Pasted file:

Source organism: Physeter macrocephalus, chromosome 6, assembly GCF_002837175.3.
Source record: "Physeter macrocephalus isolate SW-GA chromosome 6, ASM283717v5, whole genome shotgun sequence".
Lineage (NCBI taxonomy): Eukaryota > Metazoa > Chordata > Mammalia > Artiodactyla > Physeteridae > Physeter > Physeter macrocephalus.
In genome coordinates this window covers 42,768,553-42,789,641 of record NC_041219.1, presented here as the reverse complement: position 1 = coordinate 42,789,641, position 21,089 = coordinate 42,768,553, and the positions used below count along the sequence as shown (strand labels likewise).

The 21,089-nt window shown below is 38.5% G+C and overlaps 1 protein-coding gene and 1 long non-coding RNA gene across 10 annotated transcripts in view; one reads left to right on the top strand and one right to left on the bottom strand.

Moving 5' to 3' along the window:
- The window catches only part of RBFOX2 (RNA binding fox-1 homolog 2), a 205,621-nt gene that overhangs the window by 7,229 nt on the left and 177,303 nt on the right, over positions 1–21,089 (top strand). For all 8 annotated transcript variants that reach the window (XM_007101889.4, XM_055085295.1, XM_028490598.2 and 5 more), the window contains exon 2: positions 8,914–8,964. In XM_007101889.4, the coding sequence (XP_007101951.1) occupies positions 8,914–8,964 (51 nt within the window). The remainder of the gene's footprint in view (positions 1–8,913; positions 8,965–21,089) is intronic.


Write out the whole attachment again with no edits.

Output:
Source organism: Physeter macrocephalus, chromosome 6, assembly GCF_002837175.3.
Source record: "Physeter macrocephalus isolate SW-GA chromosome 6, ASM283717v5, whole genome shotgun sequence".
Lineage (NCBI taxonomy): Eukaryota > Metazoa > Chordata > Mammalia > Artiodactyla > Physeteridae > Physeter > Physeter macrocephalus.
In genome coordinates this window covers 42,768,553-42,789,641 of record NC_041219.1, presented here as the reverse complement: position 1 = coordinate 42,789,641, position 21,089 = coordinate 42,768,553, and the positions used below count along the sequence as shown (strand labels likewise).

The 21,089-nt window shown below is 38.5% G+C and overlaps 1 protein-coding gene and 1 long non-coding RNA gene across 10 annotated transcripts in view; one reads left to right on the top strand and one right to left on the bottom strand.

Moving 5' to 3' along the window:
- The window catches only part of RBFOX2 (RNA binding fox-1 homolog 2), a 205,621-nt gene that overhangs the window by 7,229 nt on the left and 177,303 nt on the right, over positions 1–21,089 (top strand). For all 8 annotated transcript variants that reach the window (XM_007101889.4, XM_055085295.1, XM_028490598.2 and 5 more), the window contains exon 2: positions 8,914–8,964. In XM_007101889.4, the coding sequence (XP_007101951.1) occupies positions 8,914–8,964 (51 nt within the window). The remainder of the gene's footprint in view (positions 1–8,913; positions 8,965–21,089) is intronic.